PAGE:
Coronary artery bypass surgery (CABG) improves blood flow to the heart by grafting vessels from another part of the body around occlusions in coronary arteries.  CABG surgery is recommended for patients with significant coronary heart disease (CHD) that cannot be managed with other therapies, e.g. PCI or angioplasty.  Aging is a major risk factor for CHD and CABG patients are increasingly older, complicated, and at-risk of adverse clinical outcomes and long, expensive hospital stays.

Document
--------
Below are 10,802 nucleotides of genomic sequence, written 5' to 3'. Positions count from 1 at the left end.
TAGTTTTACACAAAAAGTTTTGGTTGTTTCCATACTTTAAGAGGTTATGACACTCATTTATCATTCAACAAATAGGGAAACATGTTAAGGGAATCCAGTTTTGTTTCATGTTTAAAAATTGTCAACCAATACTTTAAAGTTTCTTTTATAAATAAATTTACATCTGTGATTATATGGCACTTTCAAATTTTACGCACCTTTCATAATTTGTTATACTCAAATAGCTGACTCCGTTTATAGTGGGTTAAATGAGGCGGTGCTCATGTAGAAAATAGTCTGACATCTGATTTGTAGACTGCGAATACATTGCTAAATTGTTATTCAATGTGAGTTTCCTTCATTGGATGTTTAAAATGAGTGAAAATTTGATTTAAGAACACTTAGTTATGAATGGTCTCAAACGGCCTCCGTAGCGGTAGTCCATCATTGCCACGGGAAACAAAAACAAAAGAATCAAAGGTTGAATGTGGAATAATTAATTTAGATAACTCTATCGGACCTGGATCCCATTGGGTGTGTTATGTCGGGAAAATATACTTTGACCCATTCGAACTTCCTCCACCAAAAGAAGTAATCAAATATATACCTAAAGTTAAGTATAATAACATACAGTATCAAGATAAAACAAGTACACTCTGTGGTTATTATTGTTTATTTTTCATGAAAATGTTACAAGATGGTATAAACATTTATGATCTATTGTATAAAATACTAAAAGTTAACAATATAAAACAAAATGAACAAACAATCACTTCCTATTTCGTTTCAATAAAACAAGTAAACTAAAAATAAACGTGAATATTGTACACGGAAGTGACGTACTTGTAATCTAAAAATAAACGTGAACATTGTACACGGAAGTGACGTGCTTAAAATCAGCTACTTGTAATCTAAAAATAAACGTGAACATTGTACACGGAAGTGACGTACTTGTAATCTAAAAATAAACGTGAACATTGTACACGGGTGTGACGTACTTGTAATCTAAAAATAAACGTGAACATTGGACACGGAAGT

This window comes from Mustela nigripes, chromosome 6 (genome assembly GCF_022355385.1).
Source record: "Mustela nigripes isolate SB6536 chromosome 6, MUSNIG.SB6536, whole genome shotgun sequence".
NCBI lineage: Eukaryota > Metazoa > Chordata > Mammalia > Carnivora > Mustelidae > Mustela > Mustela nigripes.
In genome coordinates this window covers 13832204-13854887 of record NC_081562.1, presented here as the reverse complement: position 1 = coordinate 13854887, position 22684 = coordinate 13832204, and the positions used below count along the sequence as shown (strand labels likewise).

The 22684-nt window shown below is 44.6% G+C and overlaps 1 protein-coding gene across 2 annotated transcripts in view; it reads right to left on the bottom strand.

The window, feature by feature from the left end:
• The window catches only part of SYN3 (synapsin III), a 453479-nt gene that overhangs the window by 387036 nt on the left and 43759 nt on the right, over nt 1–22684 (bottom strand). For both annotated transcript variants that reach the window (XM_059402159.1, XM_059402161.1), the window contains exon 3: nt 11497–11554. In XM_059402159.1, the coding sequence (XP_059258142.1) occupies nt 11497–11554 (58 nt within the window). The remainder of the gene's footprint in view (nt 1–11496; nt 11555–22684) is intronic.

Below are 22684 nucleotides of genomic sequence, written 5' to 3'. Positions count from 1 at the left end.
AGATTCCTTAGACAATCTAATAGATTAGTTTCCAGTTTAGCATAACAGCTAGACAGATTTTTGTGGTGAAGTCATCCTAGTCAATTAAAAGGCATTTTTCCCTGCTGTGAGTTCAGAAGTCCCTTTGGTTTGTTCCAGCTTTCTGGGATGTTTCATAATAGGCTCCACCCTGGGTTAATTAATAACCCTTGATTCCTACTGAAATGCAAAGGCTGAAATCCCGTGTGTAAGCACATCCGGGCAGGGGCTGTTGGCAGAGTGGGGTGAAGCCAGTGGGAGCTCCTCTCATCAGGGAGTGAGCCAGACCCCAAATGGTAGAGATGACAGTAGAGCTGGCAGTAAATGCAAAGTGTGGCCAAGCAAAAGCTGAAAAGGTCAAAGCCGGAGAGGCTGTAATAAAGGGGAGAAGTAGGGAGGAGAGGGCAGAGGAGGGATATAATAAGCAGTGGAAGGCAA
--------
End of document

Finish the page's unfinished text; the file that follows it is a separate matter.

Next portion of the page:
Acute kidney injury (AKI) is compromised renal function or failure that happens within a few hours or days of an insult. AKI not only causes retention of waste products, but affects electrolyte homeostasis, drug concentrations and systemic inflammation. Full recovery is uncommon, with  both short- and long-term consequences. AKI has many etiologies, but affects a high percent of patients (30%) undergoing going CABG surgery with dramatic negative consequences for patients, surgeons, and healthcare systems.

Why AKI Matters Graphic 3-9-19.jpg

Adapted from the Cardio Renal Society of America

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